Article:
(The Hill) Speaker Kevin McCarthy (R-Calif.) said that the House will move forward with a proposed TikTok ban bill after the social media platform’s CEO Shou Zi Chew testified before Congress on Thursday. 

“It’s very concerning that the CEO of TikTok can’t be honest and admit what we already know to be true—China has access to TikTok user data,” McCarthy wrote in a tweet on Sunday. 

“The House will be moving forward with legislation to protect Americans from the technological tentacles of the Chinese Communist Party.”

Several lawmakers in recent months have introduced legislation that would prohibit the downloading and use of TikTok nationally in the U.S. 

McCarthy said that he would support a nationwide ban on TikTok, noting there’s already a “bipartisan concern” with lawmakers on security risks the social media platform brings. 

“I think you see a bipartisan concern here with what’s happening on TikTok, especially what’s happening to the data for Americans,” McCarthy told reporters on Thursday. “There’s many different ramifications here, so I think they could come together and let the committees do their work and see what the product comes out when it gets done.”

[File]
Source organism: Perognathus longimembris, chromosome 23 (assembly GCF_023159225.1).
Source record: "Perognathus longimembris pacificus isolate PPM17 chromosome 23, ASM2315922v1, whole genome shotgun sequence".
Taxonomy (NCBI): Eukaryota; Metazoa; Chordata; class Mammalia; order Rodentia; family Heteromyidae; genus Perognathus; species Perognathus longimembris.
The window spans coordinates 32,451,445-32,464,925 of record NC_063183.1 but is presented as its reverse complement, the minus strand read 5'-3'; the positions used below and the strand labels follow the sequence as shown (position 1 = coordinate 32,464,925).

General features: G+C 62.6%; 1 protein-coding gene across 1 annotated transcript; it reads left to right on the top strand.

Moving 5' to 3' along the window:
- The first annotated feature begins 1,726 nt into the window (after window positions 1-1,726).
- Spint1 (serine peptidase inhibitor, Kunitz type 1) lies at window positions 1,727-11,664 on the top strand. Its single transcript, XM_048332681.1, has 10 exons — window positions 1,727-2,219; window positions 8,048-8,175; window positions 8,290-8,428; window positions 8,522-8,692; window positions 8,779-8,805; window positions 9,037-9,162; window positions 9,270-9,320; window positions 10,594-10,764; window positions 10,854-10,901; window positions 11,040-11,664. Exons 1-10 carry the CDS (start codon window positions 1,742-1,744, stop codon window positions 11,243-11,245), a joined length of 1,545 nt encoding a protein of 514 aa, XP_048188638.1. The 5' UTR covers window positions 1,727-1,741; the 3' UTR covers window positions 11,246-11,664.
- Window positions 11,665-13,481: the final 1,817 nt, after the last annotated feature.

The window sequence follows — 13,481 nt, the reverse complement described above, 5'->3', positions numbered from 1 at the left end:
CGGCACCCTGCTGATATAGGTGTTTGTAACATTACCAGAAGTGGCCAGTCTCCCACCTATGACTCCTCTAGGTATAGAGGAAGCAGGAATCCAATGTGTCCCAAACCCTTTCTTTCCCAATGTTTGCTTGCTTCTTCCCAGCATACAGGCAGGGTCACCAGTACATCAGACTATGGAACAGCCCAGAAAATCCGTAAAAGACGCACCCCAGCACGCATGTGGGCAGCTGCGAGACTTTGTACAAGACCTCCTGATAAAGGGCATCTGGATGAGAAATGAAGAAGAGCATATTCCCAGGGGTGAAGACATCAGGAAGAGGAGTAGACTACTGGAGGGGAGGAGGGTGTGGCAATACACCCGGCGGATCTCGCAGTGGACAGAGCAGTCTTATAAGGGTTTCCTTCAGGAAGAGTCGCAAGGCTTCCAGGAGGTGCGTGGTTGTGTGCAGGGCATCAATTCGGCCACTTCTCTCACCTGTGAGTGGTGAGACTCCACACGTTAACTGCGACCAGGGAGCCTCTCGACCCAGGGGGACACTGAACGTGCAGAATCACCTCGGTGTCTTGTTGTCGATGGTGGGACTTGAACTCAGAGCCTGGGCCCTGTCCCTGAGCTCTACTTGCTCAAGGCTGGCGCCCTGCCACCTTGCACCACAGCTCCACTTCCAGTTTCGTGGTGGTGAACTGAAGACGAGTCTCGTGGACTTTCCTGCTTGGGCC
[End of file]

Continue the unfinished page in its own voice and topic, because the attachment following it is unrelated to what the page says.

McCarthy also said that the Trump administration was right with its initial concerns about TikTok, noting that a congressional hearing would’ve had a different standpoint if ByteDance sold its stake in TikTok to a U.S.-based company. 

McCarthy’s remarks come as Chew testified before the House Energy and Commerce Committee members on Thursday, as members of the bipartisan committee grilled Chew on their concerns about the platform which included national security threats, data privacy, the spread of misinformation, and the safety for minors.

Multiple state governments and Congress in recent months have implemented TikTok bans on government devices, citing national security concerns due to its Chinese owner ByteDance. 

U.S. officials have had a rocky relationship with TikTok over the past year.

The Biden administration recently demanded ByteDance sell its stakes in the company, warning that the social media platform could risk a potential ban in the U.S.

In a separate statement, Rep. Raja Krishnamoorthi (D-Ill.) said that Chew’s testimony to Congress didn’t help relieve the tensions between the two sides. 

“TikTok did itself no favors on Thursday when CEO Shou Zi Chew gave his testimony,”  Krishnamoorthi wrote in a tweet. “In fact, some of the answers he gave only raised more questions about the enormous existing security risks I’ve been fighting to address.”